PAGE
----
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I am always amazed by “I never/I only” wine-drinkers. I encounter them all too frequently when they come into the shop looking for a specific wine. I quickly discover that my suggestions for an alternative selection are futile when the customer informs me they will only drink this one wine. Oh, how terribly boring. These wine-drinkers are like 4-year-old children faced with a new dinner option. “I don’t like it! I won’t eat it! What is it?” Astonishingly, I even encounter a few wine professionals who fall victim to this ideology, although they are more likely to enter the “I never” subset (as in: “I never drink Napa cabernet!”) because they think they know better, or their vast years of experience have led them into some archaic belief system. Maybe you know one of these “I never/I only” people. Or perhaps you are one of these people. If that’s the…
17 Jun 2019
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We have entered the temperature ugh zone, where the only thing anyone can talk about is how disgusting it is outside. Yes, the next few months will be miserable, but as my Canadian grandmother used to say, “The desert is hot, but at least I don’t have to shovel the sand.” While it’s sweltering outside, the idea of popping open your favorite bottle of cabernet might seem repugnant. And maybe you’re the type of person doesn’t love white wine … so what’s a wine-lover to do? The answer: Have no fear! I have your summer wine to-do list right here—and it even includes a rich, brooding and intense red. One of my favorite summer sippers is made by an unlikely duo from the Central Coast of California. Union Sacre is the brainchild of Xavier Arnaudin, a Wine and Spirit Education Trust-certified, oenology degree-holding, ex-boxer-turned-winemaker from France; and Philip Muzzy, a…
16 May 2019
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Everywhere I look these days, wine publications, blogs and even the occasional Cosmopolitan article are all proudly announcing: “Merlot is back!” But is it? I often talk about merlot in my tasting seminars as one of the most underrated varietals in production. Not only it is the primary grape in some of the world's most-expensive wines like Chateau Petrus, Chateau Cheval Blanc and Ornellaia; it has the ability to produce wines that are complex while still being approachable. Its exceptional juiciness and integrated but not overpowering tannins are the very reasons it became so hyper-popular in the ’90s. It was just so damn delicious, velvety and easy to drink. Fast forward to 2004 and a little indie movie that the producers probably thought no one was going to see. By now, we are all familiar with the movie Sideways and how it directly affected the wine industry—skyrocketing the popularity of…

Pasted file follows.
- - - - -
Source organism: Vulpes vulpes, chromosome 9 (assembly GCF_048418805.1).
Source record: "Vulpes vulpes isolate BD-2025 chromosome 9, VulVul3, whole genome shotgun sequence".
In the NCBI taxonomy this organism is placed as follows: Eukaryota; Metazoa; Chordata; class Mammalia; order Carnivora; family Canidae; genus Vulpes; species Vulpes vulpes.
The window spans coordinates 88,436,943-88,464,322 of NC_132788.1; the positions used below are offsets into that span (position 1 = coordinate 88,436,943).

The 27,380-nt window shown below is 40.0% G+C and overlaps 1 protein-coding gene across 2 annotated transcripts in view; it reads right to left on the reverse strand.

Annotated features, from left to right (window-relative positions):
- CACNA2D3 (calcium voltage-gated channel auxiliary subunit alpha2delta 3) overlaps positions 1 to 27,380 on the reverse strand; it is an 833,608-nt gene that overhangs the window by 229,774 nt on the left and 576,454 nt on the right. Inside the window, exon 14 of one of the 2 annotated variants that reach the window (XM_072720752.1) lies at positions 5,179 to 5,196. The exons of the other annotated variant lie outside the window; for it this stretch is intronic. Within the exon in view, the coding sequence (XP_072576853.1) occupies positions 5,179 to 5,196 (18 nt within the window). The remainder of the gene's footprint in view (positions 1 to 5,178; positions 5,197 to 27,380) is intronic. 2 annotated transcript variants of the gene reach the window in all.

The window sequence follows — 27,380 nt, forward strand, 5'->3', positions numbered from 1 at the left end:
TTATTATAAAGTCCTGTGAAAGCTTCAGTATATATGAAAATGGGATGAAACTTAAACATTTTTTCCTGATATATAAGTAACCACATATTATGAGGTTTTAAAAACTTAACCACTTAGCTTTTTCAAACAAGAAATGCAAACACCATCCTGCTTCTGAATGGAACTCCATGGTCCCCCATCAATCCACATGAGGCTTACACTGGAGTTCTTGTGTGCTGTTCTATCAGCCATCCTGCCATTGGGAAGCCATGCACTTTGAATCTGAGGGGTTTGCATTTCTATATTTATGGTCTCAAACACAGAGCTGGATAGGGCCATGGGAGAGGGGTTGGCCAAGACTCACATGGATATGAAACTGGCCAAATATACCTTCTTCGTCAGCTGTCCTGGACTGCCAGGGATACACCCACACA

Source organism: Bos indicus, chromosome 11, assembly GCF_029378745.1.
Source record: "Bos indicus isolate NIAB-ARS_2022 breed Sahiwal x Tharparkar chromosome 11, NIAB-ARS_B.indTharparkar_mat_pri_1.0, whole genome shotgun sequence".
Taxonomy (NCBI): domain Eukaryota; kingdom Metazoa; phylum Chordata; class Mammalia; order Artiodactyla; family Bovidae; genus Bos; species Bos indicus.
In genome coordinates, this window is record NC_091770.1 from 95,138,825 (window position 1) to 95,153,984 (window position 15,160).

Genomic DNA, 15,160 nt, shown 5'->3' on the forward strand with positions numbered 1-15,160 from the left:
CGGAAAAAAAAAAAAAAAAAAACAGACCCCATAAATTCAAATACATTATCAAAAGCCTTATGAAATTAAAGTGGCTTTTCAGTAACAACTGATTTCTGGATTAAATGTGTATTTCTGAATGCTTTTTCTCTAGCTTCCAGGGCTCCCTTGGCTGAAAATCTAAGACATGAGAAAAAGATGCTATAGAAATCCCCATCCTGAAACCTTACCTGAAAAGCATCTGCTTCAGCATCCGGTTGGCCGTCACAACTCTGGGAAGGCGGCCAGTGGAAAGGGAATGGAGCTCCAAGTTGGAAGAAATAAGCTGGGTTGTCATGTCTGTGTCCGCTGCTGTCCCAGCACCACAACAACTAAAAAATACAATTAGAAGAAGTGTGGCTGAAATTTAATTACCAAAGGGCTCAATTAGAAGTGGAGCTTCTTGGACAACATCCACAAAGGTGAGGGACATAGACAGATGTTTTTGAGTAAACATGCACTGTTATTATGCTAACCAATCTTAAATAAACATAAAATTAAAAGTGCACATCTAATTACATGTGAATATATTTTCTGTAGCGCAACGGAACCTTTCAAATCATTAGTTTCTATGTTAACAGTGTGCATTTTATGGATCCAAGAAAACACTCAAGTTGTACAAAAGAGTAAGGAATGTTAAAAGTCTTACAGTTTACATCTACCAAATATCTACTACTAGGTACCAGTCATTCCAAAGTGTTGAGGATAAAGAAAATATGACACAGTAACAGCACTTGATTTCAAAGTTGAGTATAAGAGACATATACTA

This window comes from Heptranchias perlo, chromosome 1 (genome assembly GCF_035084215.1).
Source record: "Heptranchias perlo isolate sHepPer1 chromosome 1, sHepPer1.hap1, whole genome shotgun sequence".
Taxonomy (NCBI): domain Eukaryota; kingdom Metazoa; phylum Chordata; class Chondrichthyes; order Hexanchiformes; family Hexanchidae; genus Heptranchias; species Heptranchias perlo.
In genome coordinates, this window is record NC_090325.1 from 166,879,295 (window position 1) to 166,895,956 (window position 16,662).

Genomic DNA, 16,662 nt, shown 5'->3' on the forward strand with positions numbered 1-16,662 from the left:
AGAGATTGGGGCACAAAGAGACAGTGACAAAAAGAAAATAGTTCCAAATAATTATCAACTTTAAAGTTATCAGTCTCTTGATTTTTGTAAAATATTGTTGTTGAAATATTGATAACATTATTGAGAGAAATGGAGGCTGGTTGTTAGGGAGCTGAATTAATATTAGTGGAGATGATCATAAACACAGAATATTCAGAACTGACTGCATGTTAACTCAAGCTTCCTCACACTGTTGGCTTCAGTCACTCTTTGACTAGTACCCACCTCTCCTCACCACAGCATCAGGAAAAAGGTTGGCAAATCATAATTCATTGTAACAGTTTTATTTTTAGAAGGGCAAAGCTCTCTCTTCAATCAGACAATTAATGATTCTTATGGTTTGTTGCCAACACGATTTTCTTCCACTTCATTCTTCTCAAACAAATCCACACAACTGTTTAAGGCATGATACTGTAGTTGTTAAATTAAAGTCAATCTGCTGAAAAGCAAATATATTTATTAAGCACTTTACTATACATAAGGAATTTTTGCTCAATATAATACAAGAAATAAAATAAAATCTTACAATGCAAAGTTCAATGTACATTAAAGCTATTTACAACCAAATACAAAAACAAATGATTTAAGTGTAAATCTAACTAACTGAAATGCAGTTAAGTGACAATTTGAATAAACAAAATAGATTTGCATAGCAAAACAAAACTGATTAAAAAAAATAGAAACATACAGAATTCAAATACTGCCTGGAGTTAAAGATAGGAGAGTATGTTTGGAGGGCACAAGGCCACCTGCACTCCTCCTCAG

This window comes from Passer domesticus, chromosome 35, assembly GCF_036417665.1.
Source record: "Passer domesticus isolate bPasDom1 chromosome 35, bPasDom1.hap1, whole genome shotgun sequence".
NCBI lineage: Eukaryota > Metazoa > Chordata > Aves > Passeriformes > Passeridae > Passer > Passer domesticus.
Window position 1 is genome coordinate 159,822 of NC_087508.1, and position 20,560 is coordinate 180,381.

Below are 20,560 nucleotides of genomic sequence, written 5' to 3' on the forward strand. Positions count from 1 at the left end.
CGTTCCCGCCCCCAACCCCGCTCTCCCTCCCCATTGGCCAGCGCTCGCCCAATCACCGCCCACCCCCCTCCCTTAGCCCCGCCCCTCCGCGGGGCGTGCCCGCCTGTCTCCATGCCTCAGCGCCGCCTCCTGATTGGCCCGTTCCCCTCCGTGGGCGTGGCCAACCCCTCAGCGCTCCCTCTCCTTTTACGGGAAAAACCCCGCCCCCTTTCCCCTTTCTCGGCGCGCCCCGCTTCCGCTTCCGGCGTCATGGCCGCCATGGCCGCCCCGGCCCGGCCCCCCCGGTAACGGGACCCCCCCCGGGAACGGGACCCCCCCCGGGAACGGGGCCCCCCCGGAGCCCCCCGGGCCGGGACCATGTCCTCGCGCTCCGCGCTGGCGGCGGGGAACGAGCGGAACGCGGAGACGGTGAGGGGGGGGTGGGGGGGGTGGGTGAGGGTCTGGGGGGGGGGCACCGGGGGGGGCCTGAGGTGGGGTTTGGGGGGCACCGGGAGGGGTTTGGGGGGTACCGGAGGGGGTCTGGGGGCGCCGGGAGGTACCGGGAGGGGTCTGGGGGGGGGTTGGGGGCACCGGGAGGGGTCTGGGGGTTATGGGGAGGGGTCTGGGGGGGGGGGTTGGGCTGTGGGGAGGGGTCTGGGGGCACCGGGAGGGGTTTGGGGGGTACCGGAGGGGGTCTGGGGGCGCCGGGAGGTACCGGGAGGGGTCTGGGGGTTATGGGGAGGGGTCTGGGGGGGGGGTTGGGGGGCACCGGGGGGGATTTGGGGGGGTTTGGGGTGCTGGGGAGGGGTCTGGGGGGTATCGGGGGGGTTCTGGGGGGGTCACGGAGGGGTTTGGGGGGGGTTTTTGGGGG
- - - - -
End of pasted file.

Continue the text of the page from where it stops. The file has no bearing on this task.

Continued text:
26 Apr 2019
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I’m just not ready to give up on Temecula yet—but if my last two visits are any indication of what Temecula wants to be, then its destiny might already be written. Twelve years ago, I ventured to Temecula for a work trip that slightly masqueraded as a girls’ trip. We all had a great time: The weather was perfect; the food was good; and the hospitality was on point. But one distinct part of the trip does not spark fond memories: We visited about seven wineries over two days, none of which were memorable enough to cite all these years later. I would like to point out that I’m not a “day-drinker,” and when I’m working, I spit all wine. Always have, always will. So the lack of poignant experiences was not because I had over-imbibed, but because they were simply forgettable, at best. What I remember vividly was staying…